A man walked free from the Gisborne District Court on Friday morning after a trial that has dragged on for nearly two years. Bruza Groves, 60, said that he believed the judge had taken the “easy way out” by citing the Bill of Rights Act (BORA).
In January 2022, Mr Groves was protesting outside a Covid injection centre, where two Voices for Freedom members were also protesting, when a woman approached the protesters and began showering them with verbal abuse. She also snatched Voices for Freedom pamphlets and strewed them on the ground. The VFF protesters moved their table and placards across the road with Mr Groves’ assistance and he returned to his former spot on the footpath next to the centre’s driveway.
The behaviour of the woman – later identified as Diane Lockyear, the centre manager – continued until Mr Groves became annoyed and suggested to her that she leave, using foul language in his remarks. The woman moved off but not before addressing the assembled parents and children, loudly asking for an “idiot remover” before going back inside. Shortly thereafter, police appeared on the scene in no fewer than six vehicles, including a canine van, and Mr Groves was arrested on a charge of disorderly behaviour when he questioned why the constable wanted him to “move on”.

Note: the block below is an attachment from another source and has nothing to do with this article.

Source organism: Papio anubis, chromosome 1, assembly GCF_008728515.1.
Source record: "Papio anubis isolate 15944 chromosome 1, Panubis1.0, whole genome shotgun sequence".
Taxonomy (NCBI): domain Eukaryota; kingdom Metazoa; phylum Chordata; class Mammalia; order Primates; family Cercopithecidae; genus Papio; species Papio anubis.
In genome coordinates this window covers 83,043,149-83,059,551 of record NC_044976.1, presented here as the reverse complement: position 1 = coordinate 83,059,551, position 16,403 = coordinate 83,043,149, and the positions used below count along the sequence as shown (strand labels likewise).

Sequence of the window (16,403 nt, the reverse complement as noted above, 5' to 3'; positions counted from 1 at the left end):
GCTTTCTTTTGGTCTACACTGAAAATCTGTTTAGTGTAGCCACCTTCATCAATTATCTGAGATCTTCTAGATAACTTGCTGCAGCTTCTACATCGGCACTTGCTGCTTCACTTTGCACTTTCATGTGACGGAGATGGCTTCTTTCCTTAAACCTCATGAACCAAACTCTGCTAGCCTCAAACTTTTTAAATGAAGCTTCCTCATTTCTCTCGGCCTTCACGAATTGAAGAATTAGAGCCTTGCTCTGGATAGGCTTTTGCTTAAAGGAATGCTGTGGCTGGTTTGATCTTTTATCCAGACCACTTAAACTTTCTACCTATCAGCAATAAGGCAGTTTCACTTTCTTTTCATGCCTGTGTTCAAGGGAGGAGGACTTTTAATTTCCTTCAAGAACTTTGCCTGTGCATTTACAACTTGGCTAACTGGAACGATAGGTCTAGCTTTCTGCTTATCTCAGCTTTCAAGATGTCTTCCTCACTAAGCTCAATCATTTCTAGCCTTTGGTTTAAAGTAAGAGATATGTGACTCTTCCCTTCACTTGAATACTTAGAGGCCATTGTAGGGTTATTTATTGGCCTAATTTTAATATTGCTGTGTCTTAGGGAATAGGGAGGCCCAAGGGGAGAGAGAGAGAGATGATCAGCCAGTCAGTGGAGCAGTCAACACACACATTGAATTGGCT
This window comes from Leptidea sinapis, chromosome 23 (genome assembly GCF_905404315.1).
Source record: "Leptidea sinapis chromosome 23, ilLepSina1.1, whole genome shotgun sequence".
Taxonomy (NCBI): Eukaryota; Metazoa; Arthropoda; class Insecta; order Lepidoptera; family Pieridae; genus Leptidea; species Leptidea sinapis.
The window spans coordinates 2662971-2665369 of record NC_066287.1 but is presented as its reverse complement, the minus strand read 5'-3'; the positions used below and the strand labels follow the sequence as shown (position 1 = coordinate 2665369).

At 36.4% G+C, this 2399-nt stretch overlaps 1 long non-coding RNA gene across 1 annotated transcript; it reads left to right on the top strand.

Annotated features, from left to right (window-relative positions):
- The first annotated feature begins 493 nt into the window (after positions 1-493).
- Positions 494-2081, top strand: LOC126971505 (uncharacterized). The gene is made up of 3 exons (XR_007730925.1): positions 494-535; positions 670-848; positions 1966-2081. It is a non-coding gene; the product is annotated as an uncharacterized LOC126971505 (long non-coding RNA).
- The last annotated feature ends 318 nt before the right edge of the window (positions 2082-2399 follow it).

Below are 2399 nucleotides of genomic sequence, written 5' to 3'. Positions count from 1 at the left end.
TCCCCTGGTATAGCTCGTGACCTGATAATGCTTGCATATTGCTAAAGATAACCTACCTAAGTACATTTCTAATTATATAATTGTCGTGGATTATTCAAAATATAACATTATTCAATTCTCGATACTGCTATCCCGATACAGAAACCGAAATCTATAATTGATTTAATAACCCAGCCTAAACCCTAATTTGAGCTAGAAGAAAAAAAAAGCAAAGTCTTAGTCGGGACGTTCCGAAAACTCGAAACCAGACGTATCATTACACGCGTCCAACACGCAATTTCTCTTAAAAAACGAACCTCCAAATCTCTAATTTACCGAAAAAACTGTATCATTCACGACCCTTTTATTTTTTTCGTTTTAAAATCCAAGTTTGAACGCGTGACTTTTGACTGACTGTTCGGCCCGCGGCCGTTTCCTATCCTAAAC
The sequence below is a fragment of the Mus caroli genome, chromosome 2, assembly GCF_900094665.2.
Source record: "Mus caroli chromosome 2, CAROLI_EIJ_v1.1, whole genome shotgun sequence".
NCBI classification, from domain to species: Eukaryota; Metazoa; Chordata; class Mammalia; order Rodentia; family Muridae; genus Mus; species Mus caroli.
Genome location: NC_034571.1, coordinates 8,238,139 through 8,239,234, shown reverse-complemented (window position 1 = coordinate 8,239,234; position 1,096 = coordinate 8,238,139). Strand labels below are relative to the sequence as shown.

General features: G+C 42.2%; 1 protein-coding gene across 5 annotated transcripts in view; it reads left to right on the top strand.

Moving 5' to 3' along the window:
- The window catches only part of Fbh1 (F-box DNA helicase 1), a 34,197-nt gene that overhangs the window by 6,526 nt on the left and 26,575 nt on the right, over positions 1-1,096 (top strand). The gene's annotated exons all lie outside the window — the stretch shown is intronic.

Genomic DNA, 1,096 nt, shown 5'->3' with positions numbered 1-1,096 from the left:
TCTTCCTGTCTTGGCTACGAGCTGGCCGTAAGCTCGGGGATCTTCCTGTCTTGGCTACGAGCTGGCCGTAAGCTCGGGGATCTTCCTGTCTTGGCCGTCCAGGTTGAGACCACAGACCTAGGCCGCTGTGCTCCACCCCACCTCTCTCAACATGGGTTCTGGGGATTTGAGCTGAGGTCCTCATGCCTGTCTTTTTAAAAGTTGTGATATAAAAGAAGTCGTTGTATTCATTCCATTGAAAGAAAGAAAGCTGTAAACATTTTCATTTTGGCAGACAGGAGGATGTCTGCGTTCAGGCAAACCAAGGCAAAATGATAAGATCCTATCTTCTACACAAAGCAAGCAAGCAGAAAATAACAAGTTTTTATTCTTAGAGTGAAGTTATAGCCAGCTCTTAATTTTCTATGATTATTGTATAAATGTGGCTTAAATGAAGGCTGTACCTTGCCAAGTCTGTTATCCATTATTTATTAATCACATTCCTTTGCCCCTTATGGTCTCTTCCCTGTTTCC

The charge was later changed to intent to threaten, along with a propensity application.
On a separate occasion in December 2021 he had had a brief exchange in a carpark with another woman, Dianne Akurangi, a communications advisor with Hauora Tairawhiti. Mr Groves had placed a VFF flyer on her vehicle’s windscreen and asked Miss Akurangi how it felt to be a murderer. She also appeared as a witness for the prosecution, claiming Mr Groves had come up to her, shouting abuse and profanity and saying that she was “killing our people”.
The trial date had been postponed several times due to the police failing to give full disclosure.
The judge’s remarks in the judge-alone trial had been harsh and Mr Groves had feared the worst for himself and his diabetic cat, which would have been left without care if he had gone to prison.
However, when he appeared for sentencing on Friday morning, Judge Warren Cathcart dismissed the case on the grounds that Mr Groves had the right under the Bill of Rights Act to say what he was alleged to have said, adding that he would explain in more detail in the written decision.
While Mr Groves was happy to leave the courthouse a free man, he believed the case had been dismissed for the wrong reason. “It should have been because the witnesses’ evidence was not credible and the charges had not been proved.”